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Amendments to the Test Procedures for Heavy-Duty Engines, and Light-Duty Vehicles and Trucks and Amendments to the Emission Standard Provisions for Gaseous Fueled Vehicles and Engines

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Start Preamble

AGENCY:

Environmental Protection Agency (EPA).

ACTION:

Final rule.

SUMMARY:

On September 5, 1997 EPA promulgated a direct final rulemaking that amended several sections of the heavy-duty engine test procedure regulations. EPA also published a notice of proposed rulemaking proposing the same amendments. EPA noted that if adverse comments were received regarding any provisions, EPA would withdraw those provisions and comments would be addressed in a later final rule based on the proposed rule. Due to adverse comments that were received regarding three provisions, EPA issued a final rule on May 4, 1998 withdrawing those three provisions and indicated that they would be addressed in a separate action. Today, EPA is finalizing those three provisions with amendments, after taking into consideration comments received during the comment period and further discussions with heavy-duty engine and light-duty vehicle manufacturers.

EFFECTIVE DATE:

March 20, 2000.

ADDRESSES:

Materials relevant to this rulemaking are contained in Docket No. A-96-07, and are available for public inspection and photocopying between 8 a.m. and 5:30 p.m. Monday through Friday. EPA may charge a reasonable fee for copying docket materials.

Start Further Info

FOR FURTHER INFORMATION CONTACT:

Chuck Moulis, U.S. EPA, Engine Programs and Compliance Division, 2000 Traverwood Dr, Ann Arbor, MI 48105. Telephone 734-214-4826.

End Further Info End Preamble Start Supplemental Information

SUPPLEMENTARY INFORMATION:

Table of Contents

I. Regulatory Revisions

II. Administrative Designation and Regulatory Analysis

III. Regulatory Flexibility

IV. Unfunded Mandates

V. Paperwork Reduction Act

VI. Submission to Congress and the General Accounting Office

VII. Federalism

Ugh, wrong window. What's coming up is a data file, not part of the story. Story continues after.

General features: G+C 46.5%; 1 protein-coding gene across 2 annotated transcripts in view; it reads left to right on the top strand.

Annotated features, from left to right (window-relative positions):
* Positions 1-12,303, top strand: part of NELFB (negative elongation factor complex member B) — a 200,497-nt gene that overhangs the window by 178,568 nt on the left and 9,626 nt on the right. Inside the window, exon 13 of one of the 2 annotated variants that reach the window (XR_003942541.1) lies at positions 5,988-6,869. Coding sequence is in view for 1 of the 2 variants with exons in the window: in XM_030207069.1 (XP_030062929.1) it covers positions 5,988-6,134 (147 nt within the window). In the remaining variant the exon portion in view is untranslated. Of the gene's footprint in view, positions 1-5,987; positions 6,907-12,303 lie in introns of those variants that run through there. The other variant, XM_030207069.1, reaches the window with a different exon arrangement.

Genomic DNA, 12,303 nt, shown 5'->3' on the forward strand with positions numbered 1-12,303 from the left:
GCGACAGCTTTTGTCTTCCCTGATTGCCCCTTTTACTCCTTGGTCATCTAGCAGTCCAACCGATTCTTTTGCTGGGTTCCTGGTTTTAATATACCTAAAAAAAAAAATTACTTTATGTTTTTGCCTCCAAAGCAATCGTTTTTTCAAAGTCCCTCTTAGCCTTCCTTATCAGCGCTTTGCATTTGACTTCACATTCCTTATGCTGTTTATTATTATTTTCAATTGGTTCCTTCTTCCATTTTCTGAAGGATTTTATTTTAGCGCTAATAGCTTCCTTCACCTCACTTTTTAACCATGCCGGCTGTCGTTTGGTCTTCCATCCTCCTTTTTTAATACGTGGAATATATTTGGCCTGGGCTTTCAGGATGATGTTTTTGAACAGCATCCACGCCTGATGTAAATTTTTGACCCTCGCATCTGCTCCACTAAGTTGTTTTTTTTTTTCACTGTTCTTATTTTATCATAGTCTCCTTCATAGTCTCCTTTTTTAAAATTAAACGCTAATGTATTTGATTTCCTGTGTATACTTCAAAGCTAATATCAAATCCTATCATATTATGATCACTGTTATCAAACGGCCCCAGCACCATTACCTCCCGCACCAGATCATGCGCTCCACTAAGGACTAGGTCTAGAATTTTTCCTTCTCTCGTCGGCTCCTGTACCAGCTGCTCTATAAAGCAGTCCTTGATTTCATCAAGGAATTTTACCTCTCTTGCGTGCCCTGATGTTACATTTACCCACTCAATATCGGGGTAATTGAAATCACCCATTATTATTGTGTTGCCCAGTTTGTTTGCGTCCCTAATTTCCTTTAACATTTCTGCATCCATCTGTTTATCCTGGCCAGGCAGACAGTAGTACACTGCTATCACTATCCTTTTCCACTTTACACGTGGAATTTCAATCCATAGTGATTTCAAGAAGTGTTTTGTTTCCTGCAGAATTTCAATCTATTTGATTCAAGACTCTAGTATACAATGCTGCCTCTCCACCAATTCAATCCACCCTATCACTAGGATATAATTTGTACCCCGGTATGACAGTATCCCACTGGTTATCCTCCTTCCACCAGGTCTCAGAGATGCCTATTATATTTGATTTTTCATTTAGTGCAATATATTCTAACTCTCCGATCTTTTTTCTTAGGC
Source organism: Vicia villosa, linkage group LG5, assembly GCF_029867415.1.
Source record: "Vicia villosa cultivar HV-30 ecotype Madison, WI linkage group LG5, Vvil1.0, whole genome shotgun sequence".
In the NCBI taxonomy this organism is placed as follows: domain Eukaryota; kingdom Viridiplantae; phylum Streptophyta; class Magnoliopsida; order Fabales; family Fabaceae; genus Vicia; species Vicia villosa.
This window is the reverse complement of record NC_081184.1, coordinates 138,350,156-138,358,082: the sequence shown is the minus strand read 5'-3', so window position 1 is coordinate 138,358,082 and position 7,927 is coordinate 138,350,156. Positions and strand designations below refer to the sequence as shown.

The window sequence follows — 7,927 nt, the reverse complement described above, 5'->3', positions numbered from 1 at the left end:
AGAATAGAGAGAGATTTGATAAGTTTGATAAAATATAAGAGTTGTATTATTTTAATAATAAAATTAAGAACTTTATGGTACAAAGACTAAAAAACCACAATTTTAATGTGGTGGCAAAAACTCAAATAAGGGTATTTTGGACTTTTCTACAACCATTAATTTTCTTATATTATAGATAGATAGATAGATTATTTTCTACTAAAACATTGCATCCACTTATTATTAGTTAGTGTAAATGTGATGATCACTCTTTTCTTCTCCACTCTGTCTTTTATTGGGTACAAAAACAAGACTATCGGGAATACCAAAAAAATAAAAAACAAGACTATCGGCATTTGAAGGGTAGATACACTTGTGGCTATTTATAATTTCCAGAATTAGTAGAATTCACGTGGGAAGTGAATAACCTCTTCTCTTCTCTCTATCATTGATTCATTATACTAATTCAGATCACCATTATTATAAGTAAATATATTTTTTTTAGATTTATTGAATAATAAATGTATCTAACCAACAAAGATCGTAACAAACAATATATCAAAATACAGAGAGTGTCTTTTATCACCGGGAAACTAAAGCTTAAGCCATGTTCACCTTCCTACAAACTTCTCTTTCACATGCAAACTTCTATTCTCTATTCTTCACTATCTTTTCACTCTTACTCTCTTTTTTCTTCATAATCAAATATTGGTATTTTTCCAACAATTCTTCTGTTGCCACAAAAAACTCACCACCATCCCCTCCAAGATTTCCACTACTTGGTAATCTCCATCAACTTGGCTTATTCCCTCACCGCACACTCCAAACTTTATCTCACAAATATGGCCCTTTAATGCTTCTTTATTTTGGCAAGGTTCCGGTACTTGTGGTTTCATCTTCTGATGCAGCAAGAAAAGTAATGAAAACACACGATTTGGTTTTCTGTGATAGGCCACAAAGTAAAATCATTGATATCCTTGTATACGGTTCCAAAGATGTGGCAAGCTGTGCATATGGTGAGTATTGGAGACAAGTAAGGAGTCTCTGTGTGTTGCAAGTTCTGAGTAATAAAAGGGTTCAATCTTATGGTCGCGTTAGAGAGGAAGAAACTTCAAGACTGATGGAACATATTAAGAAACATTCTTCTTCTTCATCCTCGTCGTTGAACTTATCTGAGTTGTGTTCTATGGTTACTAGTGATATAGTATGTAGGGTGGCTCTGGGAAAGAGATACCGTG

VIII. Consultation and Coordination With Indian Tribal Governments

IX. Protection of Children

X. National Technology Transfer and Advancement Act

XI. Copies of Rulemaking Documents

I. Regulatory Revisions

On September 5, 1997, EPA published a direct final rule (62 FR 47114) and accompanying notice of proposed rule (62 FR 46937) making amendments to the test procedures for heavy-duty engines and light duty vehicles and trucks. Although EPA believed that the action was non-controversial, adverse comments were received from the Engine Manufacturers Association (EMA) and from the American Automobile Manufacturers Association (AAMA). As a result of receiving the adverse comments, EPA published a final rule (63 FR 24446) on May 4, 1998 that withdrew the three provisions on which adverse comments were received. After taking into consideration EMA and AAMA's comments and also discussing the issues and options, today's action addresses the three provisions. The paragraphs below describe the comments received for each issue, followed by EPA's response.

a. Cycle Verification at Idle Conditions

Both of the comments received by EPA referred to changes made to § 86.1333-90. In § 86.1333-90 EPA provided a new requirement for cycle verification at idle conditions. The new requirement stated that for idle segments that are seven seconds or longer, the average feedback torque must fall within ±10 ft-lb of the Curb Idle Transmission Torque (CITT). Both EMA and AAMA commented that current dynamometer systems utilized might not be capable of controlling torque to this specification and thus the time period might have to be lengthened or modifications made to dynamometer control systems. Both EMA and AAMA recommended to change the idle segment specification from seven to ten seconds. According to EMA and AAMA, such change would not impact emissions and would allow manufacturers to comply with the CITT requirements without having to make extensive modifications to engine dynamometers control systems.

EPA agrees that making modifications to engine dynamometer systems to meet the proposed CITT requirements would be not only burdensome but also very costly. Furthermore, EPA agrees that increasing the idle segment length specification from seven to ten seconds will not impact emissions. Thus, EPA agrees with EMA and AAMA's recommendation and the final rule will apply the CITT requirement to segments of ten seconds or longer.

b. Critical Flow Venturi

In the September 5, 1997 final rule (62 FR 47114) EPA revised sections 86.119-90, 86.1319-84 and 86.1319-90 to require manufacturers to verify that the critical flow venturi is achieving critical flow when using a CFV-CVS sampling system during the emissions test. Both EMA and AAMA commented that, even though they agree with the technical merits of such requirement, more lead time would be needed to make the software and hardware changes necessary. Thus EMA and AAMA recommended that, in order to provide sufficient time for the implementation of this new requirement, that EPA provides an 18 month lead time.